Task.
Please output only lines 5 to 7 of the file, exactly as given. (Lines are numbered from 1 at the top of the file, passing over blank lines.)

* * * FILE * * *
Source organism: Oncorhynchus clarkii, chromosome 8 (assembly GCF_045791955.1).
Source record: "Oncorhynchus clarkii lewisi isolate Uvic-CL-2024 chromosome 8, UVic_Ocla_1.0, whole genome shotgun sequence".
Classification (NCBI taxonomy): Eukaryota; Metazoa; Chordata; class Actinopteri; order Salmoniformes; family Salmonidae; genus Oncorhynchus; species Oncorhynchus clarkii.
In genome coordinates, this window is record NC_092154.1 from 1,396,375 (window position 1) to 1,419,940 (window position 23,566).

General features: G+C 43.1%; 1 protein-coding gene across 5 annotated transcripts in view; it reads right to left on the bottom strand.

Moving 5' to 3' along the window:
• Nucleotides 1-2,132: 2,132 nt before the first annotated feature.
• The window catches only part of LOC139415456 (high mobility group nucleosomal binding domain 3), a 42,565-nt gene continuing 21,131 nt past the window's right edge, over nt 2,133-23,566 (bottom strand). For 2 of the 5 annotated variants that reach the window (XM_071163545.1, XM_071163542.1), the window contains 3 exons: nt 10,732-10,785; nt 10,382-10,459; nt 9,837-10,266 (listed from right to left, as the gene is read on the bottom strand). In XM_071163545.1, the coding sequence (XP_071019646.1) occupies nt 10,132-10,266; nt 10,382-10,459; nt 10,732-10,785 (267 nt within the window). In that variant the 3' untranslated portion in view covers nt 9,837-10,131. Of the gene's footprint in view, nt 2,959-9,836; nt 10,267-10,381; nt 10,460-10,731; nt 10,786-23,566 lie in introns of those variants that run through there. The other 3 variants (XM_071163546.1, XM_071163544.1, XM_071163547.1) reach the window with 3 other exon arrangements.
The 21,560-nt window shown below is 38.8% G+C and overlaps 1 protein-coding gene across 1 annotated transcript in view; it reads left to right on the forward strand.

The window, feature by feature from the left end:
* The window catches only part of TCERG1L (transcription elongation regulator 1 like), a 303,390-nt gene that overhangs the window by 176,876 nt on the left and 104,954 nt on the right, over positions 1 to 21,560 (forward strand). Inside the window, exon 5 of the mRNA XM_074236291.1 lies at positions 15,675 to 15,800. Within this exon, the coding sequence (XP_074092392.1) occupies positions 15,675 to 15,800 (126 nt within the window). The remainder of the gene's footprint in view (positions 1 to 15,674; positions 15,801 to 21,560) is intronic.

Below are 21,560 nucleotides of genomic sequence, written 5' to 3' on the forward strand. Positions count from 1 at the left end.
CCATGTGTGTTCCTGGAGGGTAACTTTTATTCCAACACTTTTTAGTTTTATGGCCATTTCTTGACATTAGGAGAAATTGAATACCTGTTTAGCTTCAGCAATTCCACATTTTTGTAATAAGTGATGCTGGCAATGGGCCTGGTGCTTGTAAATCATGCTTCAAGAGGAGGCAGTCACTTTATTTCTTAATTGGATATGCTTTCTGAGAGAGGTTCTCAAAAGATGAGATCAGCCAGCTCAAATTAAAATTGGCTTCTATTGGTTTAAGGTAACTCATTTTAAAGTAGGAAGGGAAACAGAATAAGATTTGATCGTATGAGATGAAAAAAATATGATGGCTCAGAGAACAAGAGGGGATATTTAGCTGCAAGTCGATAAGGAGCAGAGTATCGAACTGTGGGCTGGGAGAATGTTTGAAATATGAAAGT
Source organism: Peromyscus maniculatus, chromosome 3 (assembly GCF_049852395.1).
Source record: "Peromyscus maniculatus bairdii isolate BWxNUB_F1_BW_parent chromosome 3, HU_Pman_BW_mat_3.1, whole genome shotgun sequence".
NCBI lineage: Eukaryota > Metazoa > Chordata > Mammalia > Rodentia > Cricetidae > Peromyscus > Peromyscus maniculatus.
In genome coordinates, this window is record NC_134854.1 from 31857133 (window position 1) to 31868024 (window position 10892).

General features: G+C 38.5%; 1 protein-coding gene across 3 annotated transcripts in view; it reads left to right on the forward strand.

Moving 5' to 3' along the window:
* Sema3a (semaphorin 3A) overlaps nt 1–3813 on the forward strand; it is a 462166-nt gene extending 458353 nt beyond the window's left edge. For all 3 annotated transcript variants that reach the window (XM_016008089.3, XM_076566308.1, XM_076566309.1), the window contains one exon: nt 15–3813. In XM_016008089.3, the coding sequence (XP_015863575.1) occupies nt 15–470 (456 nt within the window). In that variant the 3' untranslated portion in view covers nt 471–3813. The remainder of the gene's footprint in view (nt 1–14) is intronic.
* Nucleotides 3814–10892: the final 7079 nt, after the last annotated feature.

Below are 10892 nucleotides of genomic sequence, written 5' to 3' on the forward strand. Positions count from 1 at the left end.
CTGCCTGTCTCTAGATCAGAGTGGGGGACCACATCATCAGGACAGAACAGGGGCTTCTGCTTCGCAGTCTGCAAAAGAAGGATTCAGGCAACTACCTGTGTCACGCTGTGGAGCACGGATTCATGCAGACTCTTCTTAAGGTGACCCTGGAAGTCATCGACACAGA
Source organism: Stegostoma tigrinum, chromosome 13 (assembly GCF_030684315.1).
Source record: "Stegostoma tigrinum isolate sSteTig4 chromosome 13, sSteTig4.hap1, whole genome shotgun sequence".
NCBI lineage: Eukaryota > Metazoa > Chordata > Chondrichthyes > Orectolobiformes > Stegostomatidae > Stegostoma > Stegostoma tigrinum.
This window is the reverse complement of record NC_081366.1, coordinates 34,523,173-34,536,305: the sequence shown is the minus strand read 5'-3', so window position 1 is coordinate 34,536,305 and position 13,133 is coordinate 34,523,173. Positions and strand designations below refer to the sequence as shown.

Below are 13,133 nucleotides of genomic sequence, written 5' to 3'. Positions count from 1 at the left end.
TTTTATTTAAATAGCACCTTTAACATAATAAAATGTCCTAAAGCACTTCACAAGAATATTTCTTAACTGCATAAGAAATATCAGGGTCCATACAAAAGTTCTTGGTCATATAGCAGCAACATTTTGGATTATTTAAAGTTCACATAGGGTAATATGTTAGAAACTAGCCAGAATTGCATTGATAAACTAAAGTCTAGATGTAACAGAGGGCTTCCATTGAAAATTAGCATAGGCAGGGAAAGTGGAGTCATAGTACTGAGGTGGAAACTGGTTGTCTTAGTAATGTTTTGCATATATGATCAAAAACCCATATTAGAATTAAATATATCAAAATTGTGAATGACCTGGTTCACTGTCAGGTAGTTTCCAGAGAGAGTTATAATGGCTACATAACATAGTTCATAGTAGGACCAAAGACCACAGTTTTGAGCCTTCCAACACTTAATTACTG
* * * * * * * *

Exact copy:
General features: G+C 43.1%; 1 protein-coding gene across 5 annotated transcripts in view; it reads right to left on the bottom strand.

Moving 5' to 3' along the window:
• Nucleotides 1-2,132: 2,132 nt before the first annotated feature.